The Court warned that arbitration parties cannot advance in court a position inconsistent with the position taken in the arbitration. Doing so “would undermine the finality and integrity of the arbitration process” and constitute “an abuse of process”. See VIH Aviation Group Ltd. v. CHC Helicopter LLC, 2012 BCCA 125 at para. 5.

Adhering to the Supreme Court of Canada’s determination in Danyluk v. Ainsworth Technologies Inc., [2001] 2 SCR 460, 2001 SCC 44, the Court identified three (3) prerequisites to establishing issue estoppel and underlined that they apply equally to tribunals as to courts:

(1) the question that is being addressed in the new proceeding must be one that was determined in the earlier proceeding;
(2) the earlier decision must be a final one; and,
(3) the parties to the proceedings must be the same, or their privies.

The Court readily held that (2) and (3) were met and considered whether (1) had been established.

The Court disagreed with the chambers judge that the “issue” of Bell’s right to extend the sublease was not a “question” referred to the arbitrator and therefore beyond the arbitrator’s jurisdiction. Rather, the Court identified a “dispute” over Bell’s right to extend as an “issue” that went to the jurisdiction of the arbitrator, something which ought to have been raised before the arbitrator.

[30] If there had been a dispute between the parties concerning Bell’s right to extend the sublease, that issue would have gone to the jurisdiction of the arbitrator. In Seidel v. TELUS Communications Inc., 2011 SCC 15 (CanLII) at paras. 28-29, 114, both the majority and minority of the Court agreed that, where the jurisdiction of an arbitrator is challenged, the arbitrator has, at first instance, jurisdiction to determine whether the challenge is valid. Contrary to the chambers judge’s reasoning, Fortinet could have challenged the jurisdiction of the arbitrator within the arbitration proceeding. It simply failed to do so.

In three (3) consecutive paragraphs, the Court wound up its analysis and (a) applied issue estoppel to the particular facts between Bell and Fortinet, (b) explained when an “issue” was “determined” – either explicitly or implicitly – and (c) cautioned that it was “too late” for Fortinet to take a position contrary to its earlier one, the validity of the sublease being res judicata.

[31] In filing a notice to arbitrate, Fortinet asserted that Bell had the right to renew the sublease, and had exercised that right. Bell, of course, accepted those premises. The shared acknowledgment by the parties that the sublease was validly renewed was the foundation for the arbitration. As neither party contended that the sublease extension was invalid, the arbitrator was spared the necessity of addressing the issue in his award. The fact that the issue was not expressly considered in the award, however, does not mean that it was not “determined” for the purposes of issue estoppel.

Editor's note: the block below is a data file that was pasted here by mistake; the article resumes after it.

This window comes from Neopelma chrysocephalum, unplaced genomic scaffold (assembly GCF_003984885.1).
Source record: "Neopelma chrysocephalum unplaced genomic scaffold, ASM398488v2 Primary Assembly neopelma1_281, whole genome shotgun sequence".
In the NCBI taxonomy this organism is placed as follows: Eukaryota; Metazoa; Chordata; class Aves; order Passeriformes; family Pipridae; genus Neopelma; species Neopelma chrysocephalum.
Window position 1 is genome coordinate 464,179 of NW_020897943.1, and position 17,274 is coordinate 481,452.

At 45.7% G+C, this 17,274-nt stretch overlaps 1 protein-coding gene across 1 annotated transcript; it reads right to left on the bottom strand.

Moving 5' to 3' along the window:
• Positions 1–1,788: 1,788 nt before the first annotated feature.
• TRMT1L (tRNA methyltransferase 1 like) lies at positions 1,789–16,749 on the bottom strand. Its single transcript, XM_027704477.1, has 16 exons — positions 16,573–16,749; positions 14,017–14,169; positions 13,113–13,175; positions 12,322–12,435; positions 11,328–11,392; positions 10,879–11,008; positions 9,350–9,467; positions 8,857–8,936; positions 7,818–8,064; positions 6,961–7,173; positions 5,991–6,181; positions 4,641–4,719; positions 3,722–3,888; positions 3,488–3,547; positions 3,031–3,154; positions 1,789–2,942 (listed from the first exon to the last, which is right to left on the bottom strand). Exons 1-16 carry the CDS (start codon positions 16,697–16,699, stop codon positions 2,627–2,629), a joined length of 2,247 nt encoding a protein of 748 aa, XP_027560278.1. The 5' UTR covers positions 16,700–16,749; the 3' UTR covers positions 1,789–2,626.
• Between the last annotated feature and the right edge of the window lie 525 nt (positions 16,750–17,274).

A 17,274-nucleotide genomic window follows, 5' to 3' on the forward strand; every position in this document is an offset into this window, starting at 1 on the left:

[32] An issue will, of course, be “determined” by a tribunal when that tribunal expressly reaches a conclusion on it. An issue may also be determined implicitly, however. Where a factual or legal issue is “necessarily bound up” with the determination of the tribunal, the issue itself will be characterized as having been determined: see Cliffs Over Maple Bay (Re), 2011 BCCA 180 (CanLII) at para. 32.

[33] The arbitrator made his award relying on the common position of the parties that the sublease was validly extended. The validity of the sublease was “necessarily bound up” with the determination of the rent to be paid on the renewal. It was, therefore, a matter “determined” in the arbitration. It is now too late for Fortinet to take a contrary position. The matter is res judicata.

The Court resisted Fortinet’s alternative argument, namely that the Court should exercise its discretion and not apply issue estoppel because it would be unjust to do so. Fortinet claimed that it would undermine the efficiency of arbitration and be “inappropriate to require parties to arbitrations on discrete issues to be alert to all other potential issues in order to raise them in the arbitration and not be subjected to issue estoppel.

Where a party believes the arbitrator does not have jurisdiction to resolve the issue, they should not wait until the arbitration has concluded to raise the concern. Issue estoppel simply requires parties to raise issues before the arbitrator that the arbitrator has jurisdiction to decide and which are necessarily bound up with the resolution sought. It will not preclude other matters. This does not perpetuate unfairness.

The Court agreed to strike Fortinet’s allegation that the Bell’s “purported exercise of the option under s.2(b) of the Sublease is invalid and the Sublease terminated on July 30, 2015” and allowed the balance of the civil claim to continue, without comment on the strength of the claim.[:]